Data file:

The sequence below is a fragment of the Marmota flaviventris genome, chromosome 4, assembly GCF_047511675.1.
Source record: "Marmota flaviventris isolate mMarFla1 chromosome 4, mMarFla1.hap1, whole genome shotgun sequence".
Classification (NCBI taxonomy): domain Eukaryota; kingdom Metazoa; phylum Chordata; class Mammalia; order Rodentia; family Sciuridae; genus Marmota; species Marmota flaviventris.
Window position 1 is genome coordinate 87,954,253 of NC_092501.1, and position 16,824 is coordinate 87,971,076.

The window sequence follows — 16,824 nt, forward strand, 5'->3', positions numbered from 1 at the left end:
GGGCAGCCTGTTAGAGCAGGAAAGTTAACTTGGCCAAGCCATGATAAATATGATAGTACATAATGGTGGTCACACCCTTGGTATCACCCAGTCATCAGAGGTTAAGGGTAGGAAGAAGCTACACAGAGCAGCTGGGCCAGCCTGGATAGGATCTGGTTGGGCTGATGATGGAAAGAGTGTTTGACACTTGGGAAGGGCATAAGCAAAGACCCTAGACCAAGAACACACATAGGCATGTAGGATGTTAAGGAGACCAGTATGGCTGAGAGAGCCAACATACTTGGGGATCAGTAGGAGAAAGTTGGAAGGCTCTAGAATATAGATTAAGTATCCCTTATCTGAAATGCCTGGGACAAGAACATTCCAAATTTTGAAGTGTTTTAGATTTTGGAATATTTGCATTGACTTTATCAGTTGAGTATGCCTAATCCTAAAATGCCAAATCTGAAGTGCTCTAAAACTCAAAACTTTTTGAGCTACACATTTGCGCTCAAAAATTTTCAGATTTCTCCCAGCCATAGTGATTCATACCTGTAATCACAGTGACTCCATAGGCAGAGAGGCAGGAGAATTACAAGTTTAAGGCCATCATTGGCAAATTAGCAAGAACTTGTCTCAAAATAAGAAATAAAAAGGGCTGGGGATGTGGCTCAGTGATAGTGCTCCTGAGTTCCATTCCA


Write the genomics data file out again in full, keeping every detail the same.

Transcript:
The sequence below is a fragment of the Marmota flaviventris genome, chromosome 4, assembly GCF_047511675.1.
Source record: "Marmota flaviventris isolate mMarFla1 chromosome 4, mMarFla1.hap1, whole genome shotgun sequence".
Classification (NCBI taxonomy): domain Eukaryota; kingdom Metazoa; phylum Chordata; class Mammalia; order Rodentia; family Sciuridae; genus Marmota; species Marmota flaviventris.
Window position 1 is genome coordinate 87,954,253 of NC_092501.1, and position 16,824 is coordinate 87,971,076.

The window sequence follows — 16,824 nt, forward strand, 5'->3', positions numbered from 1 at the left end:
GGGCAGCCTGTTAGAGCAGGAAAGTTAACTTGGCCAAGCCATGATAAATATGATAGTACATAATGGTGGTCACACCCTTGGTATCACCCAGTCATCAGAGGTTAAGGGTAGGAAGAAGCTACACAGAGCAGCTGGGCCAGCCTGGATAGGATCTGGTTGGGCTGATGATGGAAAGAGTGTTTGACACTTGGGAAGGGCATAAGCAAAGACCCTAGACCAAGAACACACATAGGCATGTAGGATGTTAAGGAGACCAGTATGGCTGAGAGAGCCAACATACTTGGGGATCAGTAGGAGAAAGTTGGAAGGCTCTAGAATATAGATTAAGTATCCCTTATCTGAAATGCCTGGGACAAGAACATTCCAAATTTTGAAGTGTTTTAGATTTTGGAATATTTGCATTGACTTTATCAGTTGAGTATGCCTAATCCTAAAATGCCAAATCTGAAGTGCTCTAAAACTCAAAACTTTTTGAGCTACACATTTGCGCTCAAAAATTTTCAGATTTCTCCCAGCCATAGTGATTCATACCTGTAATCACAGTGACTCCATAGGCAGAGAGGCAGGAGAATTACAAGTTTAAGGCCATCATTGGCAAATTAGCAAGAACTTGTCTCAAAATAAGAAATAAAAAGGGCTGGGGATGTGGCTCAGTGATAGTGCTCCTGAGTTCCATTCCA